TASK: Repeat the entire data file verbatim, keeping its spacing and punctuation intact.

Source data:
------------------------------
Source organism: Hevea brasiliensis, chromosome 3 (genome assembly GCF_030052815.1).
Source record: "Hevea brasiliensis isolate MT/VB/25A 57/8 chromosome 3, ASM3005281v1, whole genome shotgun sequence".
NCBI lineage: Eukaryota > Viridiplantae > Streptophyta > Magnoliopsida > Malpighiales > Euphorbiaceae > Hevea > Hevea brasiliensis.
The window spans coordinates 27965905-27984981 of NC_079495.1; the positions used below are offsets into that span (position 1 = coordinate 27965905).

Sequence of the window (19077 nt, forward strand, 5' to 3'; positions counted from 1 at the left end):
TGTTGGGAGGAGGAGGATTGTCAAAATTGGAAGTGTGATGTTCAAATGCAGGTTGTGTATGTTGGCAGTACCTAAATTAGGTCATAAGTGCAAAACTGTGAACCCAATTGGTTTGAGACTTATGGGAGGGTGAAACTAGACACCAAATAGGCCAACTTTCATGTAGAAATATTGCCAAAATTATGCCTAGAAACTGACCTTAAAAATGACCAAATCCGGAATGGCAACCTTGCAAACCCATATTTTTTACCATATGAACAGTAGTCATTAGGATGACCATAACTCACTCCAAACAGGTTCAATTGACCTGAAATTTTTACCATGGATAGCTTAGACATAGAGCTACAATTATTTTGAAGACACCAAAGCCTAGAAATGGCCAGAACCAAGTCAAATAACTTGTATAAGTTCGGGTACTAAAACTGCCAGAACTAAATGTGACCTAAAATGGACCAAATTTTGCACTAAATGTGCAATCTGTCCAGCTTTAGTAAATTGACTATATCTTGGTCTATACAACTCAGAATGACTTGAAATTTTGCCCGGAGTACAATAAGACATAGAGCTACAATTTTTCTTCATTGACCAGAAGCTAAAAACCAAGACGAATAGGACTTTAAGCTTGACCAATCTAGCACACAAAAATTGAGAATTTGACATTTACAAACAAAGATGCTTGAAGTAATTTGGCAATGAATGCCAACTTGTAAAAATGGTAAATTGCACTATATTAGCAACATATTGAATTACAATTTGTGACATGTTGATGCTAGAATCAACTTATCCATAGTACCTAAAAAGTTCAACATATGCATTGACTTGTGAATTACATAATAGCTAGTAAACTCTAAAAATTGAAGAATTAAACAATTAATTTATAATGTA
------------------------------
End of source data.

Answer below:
Source organism: Hevea brasiliensis, chromosome 3 (genome assembly GCF_030052815.1).
Source record: "Hevea brasiliensis isolate MT/VB/25A 57/8 chromosome 3, ASM3005281v1, whole genome shotgun sequence".
NCBI lineage: Eukaryota > Viridiplantae > Streptophyta > Magnoliopsida > Malpighiales > Euphorbiaceae > Hevea > Hevea brasiliensis.
The window spans coordinates 27965905-27984981 of NC_079495.1; the positions used below are offsets into that span (position 1 = coordinate 27965905).

Sequence of the window (19077 nt, forward strand, 5' to 3'; positions counted from 1 at the left end):
TGTTGGGAGGAGGAGGATTGTCAAAATTGGAAGTGTGATGTTCAAATGCAGGTTGTGTATGTTGGCAGTACCTAAATTAGGTCATAAGTGCAAAACTGTGAACCCAATTGGTTTGAGACTTATGGGAGGGTGAAACTAGACACCAAATAGGCCAACTTTCATGTAGAAATATTGCCAAAATTATGCCTAGAAACTGACCTTAAAAATGACCAAATCCGGAATGGCAACCTTGCAAACCCATATTTTTTACCATATGAACAGTAGTCATTAGGATGACCATAACTCACTCCAAACAGGTTCAATTGACCTGAAATTTTTACCATGGATAGCTTAGACATAGAGCTACAATTATTTTGAAGACACCAAAGCCTAGAAATGGCCAGAACCAAGTCAAATAACTTGTATAAGTTCGGGTACTAAAACTGCCAGAACTAAATGTGACCTAAAATGGACCAAATTTTGCACTAAATGTGCAATCTGTCCAGCTTTAGTAAATTGACTATATCTTGGTCTATACAACTCAGAATGACTTGAAATTTTGCCCGGAGTACAATAAGACATAGAGCTACAATTTTTCTTCATTGACCAGAAGCTAAAAACCAAGACGAATAGGACTTTAAGCTTGACCAATCTAGCACACAAAAATTGAGAATTTGACATTTACAAACAAAGATGCTTGAAGTAATTTGGCAATGAATGCCAACTTGTAAAAATGGTAAATTGCACTATATTAGCAACATATTGAATTACAATTTGTGACATGTTGATGCTAGAATCAACTTATCCATAGTACCTAAAAAGTTCAACATATGCATTGACTTGTGAATTACATAATAGCTAGTAAACTCTAAAAATTGAAGAATTAAACAATTAATTTATAATGTA